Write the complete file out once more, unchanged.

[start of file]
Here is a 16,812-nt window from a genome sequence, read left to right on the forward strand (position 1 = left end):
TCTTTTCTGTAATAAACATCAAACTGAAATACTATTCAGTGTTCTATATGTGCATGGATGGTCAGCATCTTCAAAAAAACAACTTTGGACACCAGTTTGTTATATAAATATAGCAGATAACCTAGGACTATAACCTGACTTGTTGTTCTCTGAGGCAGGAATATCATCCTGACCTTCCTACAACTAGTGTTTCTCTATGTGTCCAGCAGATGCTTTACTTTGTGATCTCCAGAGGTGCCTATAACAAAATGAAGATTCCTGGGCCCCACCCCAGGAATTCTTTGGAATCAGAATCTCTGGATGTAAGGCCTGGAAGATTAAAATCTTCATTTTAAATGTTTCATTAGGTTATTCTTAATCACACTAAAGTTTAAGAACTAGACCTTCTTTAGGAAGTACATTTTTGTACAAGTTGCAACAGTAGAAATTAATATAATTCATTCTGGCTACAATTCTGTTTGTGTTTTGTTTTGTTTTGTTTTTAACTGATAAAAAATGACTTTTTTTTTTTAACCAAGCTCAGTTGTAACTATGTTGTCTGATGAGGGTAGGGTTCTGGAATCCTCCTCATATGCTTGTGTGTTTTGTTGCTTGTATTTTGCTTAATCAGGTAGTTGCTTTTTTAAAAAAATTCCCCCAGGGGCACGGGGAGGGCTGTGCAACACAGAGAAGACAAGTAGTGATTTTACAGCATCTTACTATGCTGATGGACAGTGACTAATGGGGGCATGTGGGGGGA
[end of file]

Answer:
Here is a 16,812-nt window from a genome sequence, read left to right on the forward strand (position 1 = left end):
TCTTTTCTGTAATAAACATCAAACTGAAATACTATTCAGTGTTCTATATGTGCATGGATGGTCAGCATCTTCAAAAAAACAACTTTGGACACCAGTTTGTTATATAAATATAGCAGATAACCTAGGACTATAACCTGACTTGTTGTTCTCTGAGGCAGGAATATCATCCTGACCTTCCTACAACTAGTGTTTCTCTATGTGTCCAGCAGATGCTTTACTTTGTGATCTCCAGAGGTGCCTATAACAAAATGAAGATTCCTGGGCCCCACCCCAGGAATTCTTTGGAATCAGAATCTCTGGATGTAAGGCCTGGAAGATTAAAATCTTCATTTTAAATGTTTCATTAGGTTATTCTTAATCACACTAAAGTTTAAGAACTAGACCTTCTTTAGGAAGTACATTTTTGTACAAGTTGCAACAGTAGAAATTAATATAATTCATTCTGGCTACAATTCTGTTTGTGTTTTGTTTTGTTTTGTTTTTAACTGATAAAAAATGACTTTTTTTTTTTAACCAAGCTCAGTTGTAACTATGTTGTCTGATGAGGGTAGGGTTCTGGAATCCTCCTCATATGCTTGTGTGTTTTGTTGCTTGTATTTTGCTTAATCAGGTAGTTGCTTTTTTAAAAAAATTCCCCCAGGGGCACGGGGAGGGCTGTGCAACACAGAGAAGACAAGTAGTGATTTTACAGCATCTTACTATGCTGATGGACAGTGACTAATGGGGGCATGTGGGGGGA